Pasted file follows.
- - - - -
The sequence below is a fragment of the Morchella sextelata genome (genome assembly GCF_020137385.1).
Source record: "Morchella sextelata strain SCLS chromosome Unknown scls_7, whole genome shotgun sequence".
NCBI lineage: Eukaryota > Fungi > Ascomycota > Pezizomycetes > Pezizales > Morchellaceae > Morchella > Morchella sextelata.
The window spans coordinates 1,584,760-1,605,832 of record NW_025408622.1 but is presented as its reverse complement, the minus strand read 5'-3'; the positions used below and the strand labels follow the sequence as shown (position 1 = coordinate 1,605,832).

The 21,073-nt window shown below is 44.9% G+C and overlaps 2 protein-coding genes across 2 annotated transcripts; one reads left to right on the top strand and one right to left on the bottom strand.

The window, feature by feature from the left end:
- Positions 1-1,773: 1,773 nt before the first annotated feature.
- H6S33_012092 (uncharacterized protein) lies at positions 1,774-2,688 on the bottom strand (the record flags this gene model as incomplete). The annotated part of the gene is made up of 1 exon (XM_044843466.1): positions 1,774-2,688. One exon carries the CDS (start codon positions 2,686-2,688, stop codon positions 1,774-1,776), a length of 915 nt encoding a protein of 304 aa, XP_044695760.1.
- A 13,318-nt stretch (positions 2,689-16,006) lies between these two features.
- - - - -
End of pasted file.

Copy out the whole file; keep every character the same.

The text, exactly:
The sequence below is a fragment of the Morchella sextelata genome (genome assembly GCF_020137385.1).
Source record: "Morchella sextelata strain SCLS chromosome Unknown scls_7, whole genome shotgun sequence".
NCBI lineage: Eukaryota > Fungi > Ascomycota > Pezizomycetes > Pezizales > Morchellaceae > Morchella > Morchella sextelata.
The window spans coordinates 1,584,760-1,605,832 of record NW_025408622.1 but is presented as its reverse complement, the minus strand read 5'-3'; the positions used below and the strand labels follow the sequence as shown (position 1 = coordinate 1,605,832).

The 21,073-nt window shown below is 44.9% G+C and overlaps 2 protein-coding genes across 2 annotated transcripts; one reads left to right on the top strand and one right to left on the bottom strand.

The window, feature by feature from the left end:
- Positions 1-1,773: 1,773 nt before the first annotated feature.
- H6S33_012092 (uncharacterized protein) lies at positions 1,774-2,688 on the bottom strand (the record flags this gene model as incomplete). The annotated part of the gene is made up of 1 exon (XM_044843466.1): positions 1,774-2,688. One exon carries the CDS (start codon positions 2,686-2,688, stop codon positions 1,774-1,776), a length of 915 nt encoding a protein of 304 aa, XP_044695760.1.
- A 13,318-nt stretch (positions 2,689-16,006) lies between these two features.